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Samba HowTo Guide
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Features and Benefits

Samba allows the administrator to create MS Windows NT4/200x group accounts and to arbitrarily associate them with UNIX/Linux group accounts.

Group accounts can be managed using the MS Windows NT4 or MS Windows 200x/XP Professional MMC tools. Appropriate interface scripts should be provided in smb.conf if it is desired that UNIX/Linux system accounts should be automatically created when these tools are used. In the absence of these scripts, and so long as winbindd is running, Samba group accounts that are created using these tools will be allocated UNIX UIDs and GIDs from the ID range specified by the idmap uid/ idmap gid parameters in the smb.conf file.

Figure11.1.砠IDMAP: Group SID-to-GID Resolution.

IDMAP: Group SID-to-GID Resolution.

Figure11.2.IDMAP: GID Resolution to Matching SID.

IDMAP: GID Resolution to Matching SID.

In both cases, when winbindd is not running, only locally resolvable groups can be recognized. Please refer to IDMAP: Group SID-to-GID Resolution and IDMAP: GID Resolution to Matching SID. The net groupmap is used to establish UNIX group to NT SID mappings as shown in IDMAP: storing group mappings.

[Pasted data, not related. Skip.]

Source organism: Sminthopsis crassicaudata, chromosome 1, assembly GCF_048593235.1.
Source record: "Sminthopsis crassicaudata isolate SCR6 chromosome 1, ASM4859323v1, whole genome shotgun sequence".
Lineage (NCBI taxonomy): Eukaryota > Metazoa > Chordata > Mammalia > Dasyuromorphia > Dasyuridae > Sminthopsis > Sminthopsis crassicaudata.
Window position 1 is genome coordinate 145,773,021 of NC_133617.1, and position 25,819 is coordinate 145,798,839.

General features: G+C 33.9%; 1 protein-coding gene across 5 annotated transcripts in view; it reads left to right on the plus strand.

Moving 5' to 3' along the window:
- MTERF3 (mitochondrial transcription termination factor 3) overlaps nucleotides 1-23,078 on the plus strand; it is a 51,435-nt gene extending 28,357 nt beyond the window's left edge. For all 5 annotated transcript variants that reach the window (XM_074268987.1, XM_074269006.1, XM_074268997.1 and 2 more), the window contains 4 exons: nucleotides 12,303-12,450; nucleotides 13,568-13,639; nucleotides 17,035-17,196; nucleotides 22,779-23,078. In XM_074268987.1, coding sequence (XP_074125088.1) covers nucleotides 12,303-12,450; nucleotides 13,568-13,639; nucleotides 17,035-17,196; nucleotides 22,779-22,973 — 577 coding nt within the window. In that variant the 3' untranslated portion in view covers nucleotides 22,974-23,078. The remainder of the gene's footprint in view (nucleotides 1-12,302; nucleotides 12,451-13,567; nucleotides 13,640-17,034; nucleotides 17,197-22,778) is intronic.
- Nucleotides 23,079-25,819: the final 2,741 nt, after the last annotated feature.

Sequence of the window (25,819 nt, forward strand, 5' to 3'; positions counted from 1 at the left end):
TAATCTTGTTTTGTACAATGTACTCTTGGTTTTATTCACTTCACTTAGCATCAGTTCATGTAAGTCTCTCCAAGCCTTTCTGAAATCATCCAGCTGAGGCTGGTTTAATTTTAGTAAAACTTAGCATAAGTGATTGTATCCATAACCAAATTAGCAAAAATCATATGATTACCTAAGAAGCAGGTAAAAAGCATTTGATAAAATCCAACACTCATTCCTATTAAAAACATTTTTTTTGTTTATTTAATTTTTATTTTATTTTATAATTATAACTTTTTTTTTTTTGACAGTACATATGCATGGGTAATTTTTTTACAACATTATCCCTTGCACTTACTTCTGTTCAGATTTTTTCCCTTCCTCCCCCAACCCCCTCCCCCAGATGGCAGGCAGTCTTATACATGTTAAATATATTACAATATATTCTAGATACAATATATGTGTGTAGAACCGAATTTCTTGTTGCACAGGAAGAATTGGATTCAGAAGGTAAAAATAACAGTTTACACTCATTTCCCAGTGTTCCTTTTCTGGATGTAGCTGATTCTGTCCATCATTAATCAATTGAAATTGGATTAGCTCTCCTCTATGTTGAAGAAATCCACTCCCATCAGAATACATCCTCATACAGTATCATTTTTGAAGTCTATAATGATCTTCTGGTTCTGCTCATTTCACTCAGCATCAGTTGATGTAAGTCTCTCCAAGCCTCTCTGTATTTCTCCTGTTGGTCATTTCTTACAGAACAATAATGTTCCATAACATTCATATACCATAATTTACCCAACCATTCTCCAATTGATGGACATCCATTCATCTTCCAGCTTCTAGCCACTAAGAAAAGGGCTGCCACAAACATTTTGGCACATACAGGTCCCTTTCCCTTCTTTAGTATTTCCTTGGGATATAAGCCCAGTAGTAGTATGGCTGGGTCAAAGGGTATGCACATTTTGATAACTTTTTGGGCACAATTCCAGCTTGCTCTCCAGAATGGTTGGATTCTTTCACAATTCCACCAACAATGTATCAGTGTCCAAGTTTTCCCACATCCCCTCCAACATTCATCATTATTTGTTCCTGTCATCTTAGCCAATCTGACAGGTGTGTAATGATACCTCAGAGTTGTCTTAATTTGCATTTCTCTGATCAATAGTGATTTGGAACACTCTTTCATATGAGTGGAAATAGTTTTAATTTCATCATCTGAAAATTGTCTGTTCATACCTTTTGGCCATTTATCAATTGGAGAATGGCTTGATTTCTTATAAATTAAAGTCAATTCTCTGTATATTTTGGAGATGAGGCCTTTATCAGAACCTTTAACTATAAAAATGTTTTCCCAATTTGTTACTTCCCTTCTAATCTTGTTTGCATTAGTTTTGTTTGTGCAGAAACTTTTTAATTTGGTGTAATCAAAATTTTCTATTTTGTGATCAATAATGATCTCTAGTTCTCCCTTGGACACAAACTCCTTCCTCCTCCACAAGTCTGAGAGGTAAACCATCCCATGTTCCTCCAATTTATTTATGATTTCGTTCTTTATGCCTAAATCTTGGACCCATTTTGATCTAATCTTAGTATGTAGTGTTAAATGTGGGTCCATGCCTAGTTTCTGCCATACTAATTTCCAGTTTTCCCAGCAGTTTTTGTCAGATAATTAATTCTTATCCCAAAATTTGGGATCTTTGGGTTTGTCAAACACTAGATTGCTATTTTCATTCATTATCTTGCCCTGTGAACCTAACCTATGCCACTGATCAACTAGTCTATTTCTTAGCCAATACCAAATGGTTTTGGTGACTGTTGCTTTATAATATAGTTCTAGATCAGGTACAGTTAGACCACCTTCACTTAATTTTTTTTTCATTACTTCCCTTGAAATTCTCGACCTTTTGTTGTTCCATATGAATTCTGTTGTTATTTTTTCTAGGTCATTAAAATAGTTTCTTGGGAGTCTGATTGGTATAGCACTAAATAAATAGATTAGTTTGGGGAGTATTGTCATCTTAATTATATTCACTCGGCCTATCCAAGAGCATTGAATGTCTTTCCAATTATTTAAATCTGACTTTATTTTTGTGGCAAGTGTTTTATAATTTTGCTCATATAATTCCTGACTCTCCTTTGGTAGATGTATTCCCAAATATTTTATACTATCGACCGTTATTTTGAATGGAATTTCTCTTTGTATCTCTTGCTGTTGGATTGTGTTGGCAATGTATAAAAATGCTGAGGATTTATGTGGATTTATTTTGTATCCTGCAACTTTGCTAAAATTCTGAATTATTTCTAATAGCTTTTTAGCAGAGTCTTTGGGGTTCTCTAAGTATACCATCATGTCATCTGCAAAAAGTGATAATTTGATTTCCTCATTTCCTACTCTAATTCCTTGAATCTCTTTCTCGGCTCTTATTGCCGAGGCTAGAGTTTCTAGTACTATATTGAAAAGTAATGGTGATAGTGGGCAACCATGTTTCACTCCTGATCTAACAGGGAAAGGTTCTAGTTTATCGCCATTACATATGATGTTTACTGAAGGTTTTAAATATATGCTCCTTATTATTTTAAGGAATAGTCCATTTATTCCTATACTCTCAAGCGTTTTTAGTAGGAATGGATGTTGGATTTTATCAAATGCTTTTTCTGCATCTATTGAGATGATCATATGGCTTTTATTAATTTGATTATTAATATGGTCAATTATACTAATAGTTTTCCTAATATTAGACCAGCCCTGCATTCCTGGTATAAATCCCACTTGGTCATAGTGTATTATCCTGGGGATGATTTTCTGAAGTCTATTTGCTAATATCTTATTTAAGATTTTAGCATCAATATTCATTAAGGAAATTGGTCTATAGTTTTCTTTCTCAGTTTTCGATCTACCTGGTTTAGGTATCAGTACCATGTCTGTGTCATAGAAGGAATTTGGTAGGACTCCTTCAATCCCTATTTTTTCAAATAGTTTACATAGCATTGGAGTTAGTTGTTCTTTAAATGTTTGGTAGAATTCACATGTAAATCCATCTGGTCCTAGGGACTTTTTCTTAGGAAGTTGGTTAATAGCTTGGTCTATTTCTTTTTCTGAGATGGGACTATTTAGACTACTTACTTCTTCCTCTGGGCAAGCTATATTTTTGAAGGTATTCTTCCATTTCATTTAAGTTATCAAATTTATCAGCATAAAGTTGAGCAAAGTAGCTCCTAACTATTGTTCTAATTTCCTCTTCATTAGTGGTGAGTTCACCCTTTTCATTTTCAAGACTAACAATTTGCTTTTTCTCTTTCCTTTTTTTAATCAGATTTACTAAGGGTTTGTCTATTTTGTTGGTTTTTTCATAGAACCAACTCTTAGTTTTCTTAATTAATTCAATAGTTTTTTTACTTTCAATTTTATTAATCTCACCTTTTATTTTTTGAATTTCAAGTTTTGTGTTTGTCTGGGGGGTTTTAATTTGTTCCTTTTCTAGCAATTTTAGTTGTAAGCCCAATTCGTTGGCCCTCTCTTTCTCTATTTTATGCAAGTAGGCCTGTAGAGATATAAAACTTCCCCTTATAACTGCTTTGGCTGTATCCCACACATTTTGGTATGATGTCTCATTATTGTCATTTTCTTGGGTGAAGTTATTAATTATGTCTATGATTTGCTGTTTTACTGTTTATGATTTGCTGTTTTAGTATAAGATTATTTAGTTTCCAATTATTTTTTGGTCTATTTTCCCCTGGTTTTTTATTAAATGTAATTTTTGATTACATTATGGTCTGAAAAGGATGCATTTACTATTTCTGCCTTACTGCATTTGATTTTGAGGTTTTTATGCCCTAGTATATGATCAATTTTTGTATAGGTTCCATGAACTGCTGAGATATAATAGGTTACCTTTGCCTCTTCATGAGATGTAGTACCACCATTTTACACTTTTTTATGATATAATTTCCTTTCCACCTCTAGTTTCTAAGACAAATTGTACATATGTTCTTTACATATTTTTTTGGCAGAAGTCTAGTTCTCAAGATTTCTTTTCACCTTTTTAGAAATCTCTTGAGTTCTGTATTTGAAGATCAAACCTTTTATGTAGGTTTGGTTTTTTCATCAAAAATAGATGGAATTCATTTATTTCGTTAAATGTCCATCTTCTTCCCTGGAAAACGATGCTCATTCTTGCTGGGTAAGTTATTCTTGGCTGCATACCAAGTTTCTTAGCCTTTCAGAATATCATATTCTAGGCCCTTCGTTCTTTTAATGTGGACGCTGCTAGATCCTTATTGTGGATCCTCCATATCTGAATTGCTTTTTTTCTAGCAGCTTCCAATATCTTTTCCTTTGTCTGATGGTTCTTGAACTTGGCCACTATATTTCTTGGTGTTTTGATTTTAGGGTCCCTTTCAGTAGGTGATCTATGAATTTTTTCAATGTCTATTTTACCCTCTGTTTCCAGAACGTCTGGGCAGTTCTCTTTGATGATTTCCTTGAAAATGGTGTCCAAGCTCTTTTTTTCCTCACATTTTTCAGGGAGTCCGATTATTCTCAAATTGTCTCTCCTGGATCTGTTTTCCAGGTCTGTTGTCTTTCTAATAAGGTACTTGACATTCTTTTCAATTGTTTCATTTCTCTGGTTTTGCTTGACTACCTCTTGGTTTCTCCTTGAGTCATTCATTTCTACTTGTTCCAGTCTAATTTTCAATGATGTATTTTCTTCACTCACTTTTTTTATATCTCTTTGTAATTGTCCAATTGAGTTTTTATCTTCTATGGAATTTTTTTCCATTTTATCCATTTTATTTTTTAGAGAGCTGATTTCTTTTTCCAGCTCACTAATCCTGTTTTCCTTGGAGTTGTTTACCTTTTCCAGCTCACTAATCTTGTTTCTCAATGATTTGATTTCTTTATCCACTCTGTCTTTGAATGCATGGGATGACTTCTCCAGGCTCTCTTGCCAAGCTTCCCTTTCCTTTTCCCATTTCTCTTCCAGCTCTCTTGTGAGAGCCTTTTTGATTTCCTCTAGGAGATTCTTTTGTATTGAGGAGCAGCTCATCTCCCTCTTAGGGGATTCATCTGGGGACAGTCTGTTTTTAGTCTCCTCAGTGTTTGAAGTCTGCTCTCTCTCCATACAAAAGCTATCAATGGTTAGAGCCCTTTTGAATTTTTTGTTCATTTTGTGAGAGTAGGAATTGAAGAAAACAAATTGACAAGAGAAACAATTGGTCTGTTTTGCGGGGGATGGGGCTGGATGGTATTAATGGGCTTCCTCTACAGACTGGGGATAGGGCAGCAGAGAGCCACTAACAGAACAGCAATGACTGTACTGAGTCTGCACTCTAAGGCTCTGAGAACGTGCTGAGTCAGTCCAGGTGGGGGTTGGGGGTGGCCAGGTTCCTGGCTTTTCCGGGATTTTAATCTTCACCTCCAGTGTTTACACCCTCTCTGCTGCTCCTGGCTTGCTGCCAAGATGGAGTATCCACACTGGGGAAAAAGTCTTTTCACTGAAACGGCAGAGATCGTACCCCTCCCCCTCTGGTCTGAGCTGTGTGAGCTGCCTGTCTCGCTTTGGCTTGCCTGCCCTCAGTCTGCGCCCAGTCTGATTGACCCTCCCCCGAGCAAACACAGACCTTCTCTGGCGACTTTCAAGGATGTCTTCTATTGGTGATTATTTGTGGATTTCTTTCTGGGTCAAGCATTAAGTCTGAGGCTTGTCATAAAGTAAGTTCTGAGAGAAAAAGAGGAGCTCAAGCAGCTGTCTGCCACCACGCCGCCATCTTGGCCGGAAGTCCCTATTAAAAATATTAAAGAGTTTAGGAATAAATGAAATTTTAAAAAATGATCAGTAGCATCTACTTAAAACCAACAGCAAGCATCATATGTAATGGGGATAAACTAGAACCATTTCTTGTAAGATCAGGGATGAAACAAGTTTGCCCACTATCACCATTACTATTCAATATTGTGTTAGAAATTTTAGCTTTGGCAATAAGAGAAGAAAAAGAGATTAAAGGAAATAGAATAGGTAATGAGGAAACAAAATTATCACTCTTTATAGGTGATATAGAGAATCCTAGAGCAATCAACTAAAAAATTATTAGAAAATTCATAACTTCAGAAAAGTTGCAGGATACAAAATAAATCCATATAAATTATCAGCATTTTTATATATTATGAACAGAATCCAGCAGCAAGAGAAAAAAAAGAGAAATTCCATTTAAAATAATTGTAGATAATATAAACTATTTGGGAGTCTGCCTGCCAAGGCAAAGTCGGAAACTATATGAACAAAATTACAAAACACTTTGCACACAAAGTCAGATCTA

Figure11.3.IDMAP Storing Group Mappings.

IDMAP Storing Group Mappings.

Administrators should be aware that where smb.conf group interface scripts make direct calls to the UNIX/Linux system tools (the shadow utilities, groupadd , groupdel , and groupmod ), the resulting UNIX/Linux group names will be subject to any limits imposed by these tools. If the tool does not allow uppercase characters or space characters, then the creation of an MS Windows NT4/200x-style group of Engineering Managers will attempt to create an identically named UNIX/Linux group, an attempt that will of course fail.

There are several possible workarounds for the operating system tools limitation. One method is to use a script that generates a name for the UNIX/Linux system group that fits the operating system limits and that then just passes the UNIX/Linux group ID (GID) back to the calling Samba interface. This will provide a dynamic workaround solution.

Another workaround is to manually create a UNIX/Linux group, then manually create the MS Windows NT4/200x group on the Samba server, and then use the net groupmap tool to connect the two to each other.

Samba HowTo Guide
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  Published under the terms fo the GNU General Public License Design by Interspire